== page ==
Riverkeeper did a report, hiring an independent biologist back in 2008 — we’re going to update his report this year — that takes Entergy’s own data, the data they collected in the river on how many fish are in the river, and looked at 13 key Hudson River fish species, and that report showed 10 of those 13 species are in long-term decline. Unfortunately, the news that’s going to come out this year is probably not going to be much better.

And Indian Point contributes directly to that decline. It’s not the sole cause; it’s one of many causes. But it contributes directly, and it contributes significantly. And the science shows that….

I just want to spend a couple of minutes responding to some of the other comments we’ve heard tonight. This question about the risk of blackouts: This is pure fearmongering, as the prior speaker said very eloquently. All of the evidence that’s been put in this case, and I encourage folks — it’s a slog, reading through expert reports, reading through testimony in a hearing. But it’s publicly available.

I encourage you all to look at that evidence, look at the reports that have been done –not only by Riverkeeper, but by the Department of Public Service, the Staff of the Public Service Commission, the agency in New York that helps to regulate the electrical grid.

They concluded and our experts conclude shutting down Indian Point will have no impact on reliability. We will not have blackouts. The last time we heard talk about blackouts was after 9/11, when thousands of people in this community were concerned about Indian Point’s safety and Entergy raised the specter of blackouts and people dying in the streets, people dying because their air conditioner goes off. That will not happen. That is factually not accurate. So I encourage you to look at the record. Don’t believe me. Look at the record, look at what the experts say…

…We’ve also heard people talk earlier today about the idea that this is valuing fish eggs over valuing public health. There’s no link between replacement power that might be needed and the combination of replacement power to be needed to replace Indian Point; there’s no evidence in the record that that directly leads to increased asthma rates and that directly leads to people dying. That’s fearmongering and that’s scare tactics.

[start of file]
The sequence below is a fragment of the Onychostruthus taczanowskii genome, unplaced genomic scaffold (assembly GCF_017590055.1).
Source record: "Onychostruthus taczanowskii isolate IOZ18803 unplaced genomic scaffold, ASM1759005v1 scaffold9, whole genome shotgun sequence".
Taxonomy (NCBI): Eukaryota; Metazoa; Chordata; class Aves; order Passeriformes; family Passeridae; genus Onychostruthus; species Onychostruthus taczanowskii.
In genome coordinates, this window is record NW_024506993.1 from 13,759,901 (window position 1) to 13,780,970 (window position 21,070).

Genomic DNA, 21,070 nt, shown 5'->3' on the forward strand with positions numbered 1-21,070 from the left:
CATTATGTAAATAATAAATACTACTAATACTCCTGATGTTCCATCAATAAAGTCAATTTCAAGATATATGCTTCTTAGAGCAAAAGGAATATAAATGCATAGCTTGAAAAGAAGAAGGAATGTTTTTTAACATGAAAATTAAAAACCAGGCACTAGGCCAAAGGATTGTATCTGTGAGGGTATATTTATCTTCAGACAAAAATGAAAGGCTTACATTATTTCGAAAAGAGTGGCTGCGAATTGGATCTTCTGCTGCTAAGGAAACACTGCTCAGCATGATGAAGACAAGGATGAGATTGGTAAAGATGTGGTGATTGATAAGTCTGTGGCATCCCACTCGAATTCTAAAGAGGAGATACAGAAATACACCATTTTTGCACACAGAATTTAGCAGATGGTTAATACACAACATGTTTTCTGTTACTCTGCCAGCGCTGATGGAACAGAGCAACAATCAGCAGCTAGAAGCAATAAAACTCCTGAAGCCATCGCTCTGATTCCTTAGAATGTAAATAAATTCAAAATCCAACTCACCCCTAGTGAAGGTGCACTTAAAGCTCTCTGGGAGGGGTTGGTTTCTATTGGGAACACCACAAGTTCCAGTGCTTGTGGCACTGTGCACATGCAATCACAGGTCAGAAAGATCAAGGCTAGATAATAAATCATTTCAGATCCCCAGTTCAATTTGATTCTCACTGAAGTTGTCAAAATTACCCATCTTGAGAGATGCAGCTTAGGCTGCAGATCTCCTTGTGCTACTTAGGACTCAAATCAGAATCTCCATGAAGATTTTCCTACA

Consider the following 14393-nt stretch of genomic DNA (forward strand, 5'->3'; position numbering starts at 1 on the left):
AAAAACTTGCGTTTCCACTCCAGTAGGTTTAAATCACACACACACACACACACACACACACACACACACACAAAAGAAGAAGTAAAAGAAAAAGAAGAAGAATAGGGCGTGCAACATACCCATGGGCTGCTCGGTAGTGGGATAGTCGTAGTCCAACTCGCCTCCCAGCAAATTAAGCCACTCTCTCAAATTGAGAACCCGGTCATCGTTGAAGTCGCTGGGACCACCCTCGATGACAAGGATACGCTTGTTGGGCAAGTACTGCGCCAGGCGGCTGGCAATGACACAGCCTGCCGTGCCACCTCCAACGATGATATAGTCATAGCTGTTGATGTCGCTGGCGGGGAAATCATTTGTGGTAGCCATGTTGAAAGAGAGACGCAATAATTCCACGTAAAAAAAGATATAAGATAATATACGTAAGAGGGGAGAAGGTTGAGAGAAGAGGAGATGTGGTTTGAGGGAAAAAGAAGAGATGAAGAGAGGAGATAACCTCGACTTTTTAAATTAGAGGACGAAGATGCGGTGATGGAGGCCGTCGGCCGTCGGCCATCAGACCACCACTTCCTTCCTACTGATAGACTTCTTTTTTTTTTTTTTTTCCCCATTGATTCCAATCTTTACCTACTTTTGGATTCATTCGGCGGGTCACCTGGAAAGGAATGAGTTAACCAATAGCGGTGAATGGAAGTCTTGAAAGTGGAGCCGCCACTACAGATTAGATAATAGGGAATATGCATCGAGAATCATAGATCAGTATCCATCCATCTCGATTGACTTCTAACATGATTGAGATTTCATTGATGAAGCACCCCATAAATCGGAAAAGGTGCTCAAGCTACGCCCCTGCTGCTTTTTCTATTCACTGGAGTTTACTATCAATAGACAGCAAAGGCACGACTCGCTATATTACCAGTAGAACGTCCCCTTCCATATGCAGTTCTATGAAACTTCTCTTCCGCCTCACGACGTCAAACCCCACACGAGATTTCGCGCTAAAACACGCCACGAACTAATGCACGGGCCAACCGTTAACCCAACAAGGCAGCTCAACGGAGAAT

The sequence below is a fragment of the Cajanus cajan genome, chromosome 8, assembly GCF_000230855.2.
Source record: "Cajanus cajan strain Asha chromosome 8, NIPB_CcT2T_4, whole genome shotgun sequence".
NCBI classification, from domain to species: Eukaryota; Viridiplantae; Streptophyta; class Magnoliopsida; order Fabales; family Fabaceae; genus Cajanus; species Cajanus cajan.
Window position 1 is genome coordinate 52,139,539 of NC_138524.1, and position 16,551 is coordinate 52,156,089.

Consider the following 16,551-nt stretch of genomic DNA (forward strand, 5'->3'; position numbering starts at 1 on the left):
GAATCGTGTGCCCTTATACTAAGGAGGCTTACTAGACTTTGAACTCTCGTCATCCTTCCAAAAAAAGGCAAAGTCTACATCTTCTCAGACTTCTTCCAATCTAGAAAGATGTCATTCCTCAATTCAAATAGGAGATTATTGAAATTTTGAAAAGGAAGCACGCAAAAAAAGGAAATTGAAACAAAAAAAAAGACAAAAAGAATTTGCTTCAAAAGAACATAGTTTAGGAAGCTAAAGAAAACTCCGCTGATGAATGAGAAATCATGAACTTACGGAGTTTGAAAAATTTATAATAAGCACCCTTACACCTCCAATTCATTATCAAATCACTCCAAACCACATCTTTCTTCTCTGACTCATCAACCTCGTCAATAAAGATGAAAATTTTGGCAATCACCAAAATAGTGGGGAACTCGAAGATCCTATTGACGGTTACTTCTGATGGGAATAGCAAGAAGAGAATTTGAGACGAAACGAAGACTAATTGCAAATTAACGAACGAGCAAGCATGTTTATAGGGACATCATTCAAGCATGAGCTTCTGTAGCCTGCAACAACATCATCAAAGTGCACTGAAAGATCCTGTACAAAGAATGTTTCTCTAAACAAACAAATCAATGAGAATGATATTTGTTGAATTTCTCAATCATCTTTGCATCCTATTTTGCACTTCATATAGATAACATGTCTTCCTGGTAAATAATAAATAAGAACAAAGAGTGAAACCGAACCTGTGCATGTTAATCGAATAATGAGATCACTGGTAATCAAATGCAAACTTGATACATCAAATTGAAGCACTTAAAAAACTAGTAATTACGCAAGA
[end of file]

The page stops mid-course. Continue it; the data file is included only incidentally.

What this is really about is having a healthy river and healthy communities versus having a single company that owns this power plant continue to make record revenues and record profits from operating this power plant, using the Hudson River, which is a public trust. That river belongs to all of us. The fish in that river belong to all of us. I grew up fishing. I love to fish. People grew up fishing on the Hudson, and the fish are contaminated now. There are less fish in the river. That’s something to think about when you think about who owns this resource.

Just a quick mention of energy replacement: We’ve heard a lot of talk about that. New York State is actually taking action. They have a New York Energy Highway proposal, which you can look up online. They have a legal proceeding called the Indian Point contingency proceeding before the Public Service Commission, where they are specifically planning and they have an approved plan to upgrade transmission and to ensure enough new generation to replace Indian Point. And they’re planning to do that by the summer of 2016.

So the plans are in place, and the plans are being implemented to replace Indian Point. There are a number of new power plants. If you look online, new gas plants, some of them, new transmission lines, that will easily replace Indian Point in the next few years.

… I just want to reiterate that Riverkeeper’s core mission is to protect and restore the Hudson. We are dedicated and we will stay dedicated to making sure, if Indian Point keeps operating, it operates in a way that the river is fully protected, and we will do everything we can to ensure that. We can have a healthy river and we can have healthy communities both. This is not mutually exclusive.

In the end, this is Entergy’s choice. They were given a choice 11 years ago and a way to upgrade the plant and keep operating, and they chose not to do that. That’s one reason why we’re here today. Thank you.